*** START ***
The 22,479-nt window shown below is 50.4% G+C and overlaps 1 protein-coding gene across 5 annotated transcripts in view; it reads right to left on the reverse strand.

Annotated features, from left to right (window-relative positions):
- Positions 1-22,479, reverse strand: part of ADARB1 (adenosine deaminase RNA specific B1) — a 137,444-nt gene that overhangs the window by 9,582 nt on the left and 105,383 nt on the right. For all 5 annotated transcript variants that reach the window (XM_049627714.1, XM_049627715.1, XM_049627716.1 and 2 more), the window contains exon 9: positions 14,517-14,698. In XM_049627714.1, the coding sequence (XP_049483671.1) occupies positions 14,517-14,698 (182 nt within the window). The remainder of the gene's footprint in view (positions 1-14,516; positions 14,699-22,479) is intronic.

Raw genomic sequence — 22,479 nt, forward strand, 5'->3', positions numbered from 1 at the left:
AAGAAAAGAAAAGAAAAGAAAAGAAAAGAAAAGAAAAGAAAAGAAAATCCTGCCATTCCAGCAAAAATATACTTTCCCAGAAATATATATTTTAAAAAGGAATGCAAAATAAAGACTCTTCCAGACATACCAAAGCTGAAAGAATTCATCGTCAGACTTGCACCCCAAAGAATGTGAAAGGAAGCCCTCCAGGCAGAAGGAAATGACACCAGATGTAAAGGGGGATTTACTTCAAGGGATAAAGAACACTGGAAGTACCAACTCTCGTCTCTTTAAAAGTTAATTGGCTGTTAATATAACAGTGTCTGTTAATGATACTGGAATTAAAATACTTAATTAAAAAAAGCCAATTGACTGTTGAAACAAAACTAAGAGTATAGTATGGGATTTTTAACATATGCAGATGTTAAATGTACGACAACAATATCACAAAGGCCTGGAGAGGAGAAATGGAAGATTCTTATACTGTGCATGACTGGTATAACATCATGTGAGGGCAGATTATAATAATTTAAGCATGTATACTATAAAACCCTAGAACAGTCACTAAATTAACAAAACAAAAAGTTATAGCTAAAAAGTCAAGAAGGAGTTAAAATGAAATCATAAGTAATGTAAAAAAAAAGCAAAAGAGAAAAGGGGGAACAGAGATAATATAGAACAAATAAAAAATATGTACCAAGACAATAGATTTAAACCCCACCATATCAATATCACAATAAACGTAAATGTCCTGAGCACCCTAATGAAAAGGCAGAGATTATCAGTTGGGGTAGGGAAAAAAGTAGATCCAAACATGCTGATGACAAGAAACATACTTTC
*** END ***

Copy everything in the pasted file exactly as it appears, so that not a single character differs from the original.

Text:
The 22,479-nt window shown below is 50.4% G+C and overlaps 1 protein-coding gene across 5 annotated transcripts in view; it reads right to left on the reverse strand.

Annotated features, from left to right (window-relative positions):
- Positions 1-22,479, reverse strand: part of ADARB1 (adenosine deaminase RNA specific B1) — a 137,444-nt gene that overhangs the window by 9,582 nt on the left and 105,383 nt on the right. For all 5 annotated transcript variants that reach the window (XM_049627714.1, XM_049627715.1, XM_049627716.1 and 2 more), the window contains exon 9: positions 14,517-14,698. In XM_049627714.1, the coding sequence (XP_049483671.1) occupies positions 14,517-14,698 (182 nt within the window). The remainder of the gene's footprint in view (positions 1-14,516; positions 14,699-22,479) is intronic.

Raw genomic sequence — 22,479 nt, forward strand, 5'->3', positions numbered from 1 at the left:
AAGAAAAGAAAAGAAAAGAAAAGAAAAGAAAAGAAAAGAAAAGAAAATCCTGCCATTCCAGCAAAAATATACTTTCCCAGAAATATATATTTTAAAAAGGAATGCAAAATAAAGACTCTTCCAGACATACCAAAGCTGAAAGAATTCATCGTCAGACTTGCACCCCAAAGAATGTGAAAGGAAGCCCTCCAGGCAGAAGGAAATGACACCAGATGTAAAGGGGGATTTACTTCAAGGGATAAAGAACACTGGAAGTACCAACTCTCGTCTCTTTAAAAGTTAATTGGCTGTTAATATAACAGTGTCTGTTAATGATACTGGAATTAAAATACTTAATTAAAAAAAGCCAATTGACTGTTGAAACAAAACTAAGAGTATAGTATGGGATTTTTAACATATGCAGATGTTAAATGTACGACAACAATATCACAAAGGCCTGGAGAGGAGAAATGGAAGATTCTTATACTGTGCATGACTGGTATAACATCATGTGAGGGCAGATTATAATAATTTAAGCATGTATACTATAAAACCCTAGAACAGTCACTAAATTAACAAAACAAAAAGTTATAGCTAAAAAGTCAAGAAGGAGTTAAAATGAAATCATAAGTAATGTAAAAAAAAAGCAAAAGAGAAAAGGGGGAACAGAGATAATATAGAACAAATAAAAAATATGTACCAAGACAATAGATTTAAACCCCACCATATCAATATCACAATAAACGTAAATGTCCTGAGCACCCTAATGAAAAGGCAGAGATTATCAGTTGGGGTAGGGAAAAAAGTAGATCCAAACATGCTGATGACAAGAAACATACTTTC